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Jewish World Review June 8, 2005 / 30 Iyar 5765

Betsy Hart

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Consumer Reports

Guilt, the great motivator | In the June issue of Parenting magazine, writer and mom of two Fernanda Moore writes, "5 Things I No Longer Feel Guilty About — and Neither Should You."

She says she no longer is guilty when she bribes her kids as in, "if you stop coming out of the grocery cart you can have a candy bar" (we've all done that, but I do feel guilty about it); or about the fact that her house is a mess (anyone who knows me knows I don't feel guilty about that one); or that she sometimes ignores her kids (um, yeah); lets her children watch videos (I sometimes refer to it as time in front of the electronic babysitter), or that she rarely manages family dinners (I actually do try to do that several times a week).

I think most moms have such non-guilt lists. I just worry that in today's culture we're so overrun by our kids that the lists of what we don't feel guilty about are getting shorter and shorter. I mean, my mom, with her brood of five would have had a list of about 100 things she didn't feel guilty about. I do think the more kids you have the less guilt you have. Once you just can't do everything for everybody, it really frees you up.

In some ways, having four little ones makes my life easier, not harder.

And sometimes I think the lists of what we should feel guilty about — and I think guilt is a great motivator and good parents should have such lists — is all mixed up too.

So, I don't feel guilty about a lot of things. For starters, my work. Work is a good and wholesome thing. It was present in the Garden of Eden before the fall. I think it's great that my kids see me writing, knowing I love it, and that by extension my world is not all about them every single moment. Oh I've made all kinds of sacrifices to have my office at home, limit the time I'm out and so on, but I have no problem sometimes saying, "I can't, guys, I gotta get this done."

I don't feel guilty about saying "go play outside and do not come back into this house until I say it's OK." Or when they are out playing with siblings and neighbor kids, and one comes in full of indignation to try to tell me how he's been wronged by another, I'll typically say, "Honey are you hurt and do you need a ride to the hospital? 'Cause otherwise I don't want to hear a word about it." They turn on their heels and walk out pretty fast (and they're having fun again in about 15 seconds.) I don't feel guilty about saying "don't interrupt" or "I'm talking to the grown-ups now dear." I don't even feel guilty about yelling when my kids need yelling to get their attention.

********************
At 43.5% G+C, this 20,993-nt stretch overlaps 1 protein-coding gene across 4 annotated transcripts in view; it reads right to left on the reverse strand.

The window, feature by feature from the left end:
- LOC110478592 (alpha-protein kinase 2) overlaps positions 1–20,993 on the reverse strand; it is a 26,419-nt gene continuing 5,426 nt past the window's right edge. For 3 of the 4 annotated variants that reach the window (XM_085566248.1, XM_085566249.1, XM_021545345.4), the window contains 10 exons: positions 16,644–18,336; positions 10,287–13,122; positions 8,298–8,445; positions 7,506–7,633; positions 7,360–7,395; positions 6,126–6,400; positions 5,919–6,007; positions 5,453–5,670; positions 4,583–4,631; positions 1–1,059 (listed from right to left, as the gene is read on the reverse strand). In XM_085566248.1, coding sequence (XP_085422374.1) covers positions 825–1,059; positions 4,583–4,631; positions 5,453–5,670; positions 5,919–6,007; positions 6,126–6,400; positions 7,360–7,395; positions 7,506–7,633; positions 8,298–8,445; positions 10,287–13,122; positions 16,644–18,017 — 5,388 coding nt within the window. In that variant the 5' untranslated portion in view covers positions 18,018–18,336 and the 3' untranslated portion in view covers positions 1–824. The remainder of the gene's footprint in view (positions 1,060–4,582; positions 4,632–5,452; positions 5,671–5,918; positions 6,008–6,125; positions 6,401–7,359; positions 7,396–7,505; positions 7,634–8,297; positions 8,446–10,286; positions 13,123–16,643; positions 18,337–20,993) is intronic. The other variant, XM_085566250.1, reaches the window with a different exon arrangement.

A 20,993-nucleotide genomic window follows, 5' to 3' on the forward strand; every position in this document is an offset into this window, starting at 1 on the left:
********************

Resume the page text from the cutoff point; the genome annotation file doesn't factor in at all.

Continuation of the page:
I certainly don't feel guilty when I can't or won't protect my kids from every adversity, disappointment, frustration or difficulty. This is the stuff of character molding.

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I do feel guilty when I let my kids badger me into something or wear me down. I feel guilty when I don't make them practice piano or do their chores promptly. I definitely feel guilty when I wrong them in some way — like when I yell and they didn't need it — and I try always to ask their forgiveness when I do such things.

But the biggest thing I feel guilty about is time. That I can't somehow manufacture it and give us all more of it.

I feel guilty that sometimes when I'm just hanging out with my kids, just playing with them, or going to a movie with them, enjoying a little heaven on earth, that there's that voice in the back of my head saying "there are those bills I should be paying ..." or "that photo album I should be updating," or "gosh I need to make those phone calls."

I feel guilty that it's hard for me to just be at peace with that little bit of heaven of spending time with my kids, to revel in it, without somehow feeling like that time is being taken from something else. So, I guess I feel guilty about having the guilts in the wrong places.

But this is the great thing about guilt that I think our culture undervalues. It can be a wonderful motivator for change, and this is one area of my parenting life I'm determined to change. I mean, I'll feel guilty if I don't.

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This insightful, commonsense book will help shift the focus back to the role and responsibilities of parents — for guiding the character and hearts of their children, so they will grow up to be responsible adults themselves.

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JWR contributor Betsy Hart, a frequent commentator on CNN and the Fox News Channel, can be reached by clicking here.


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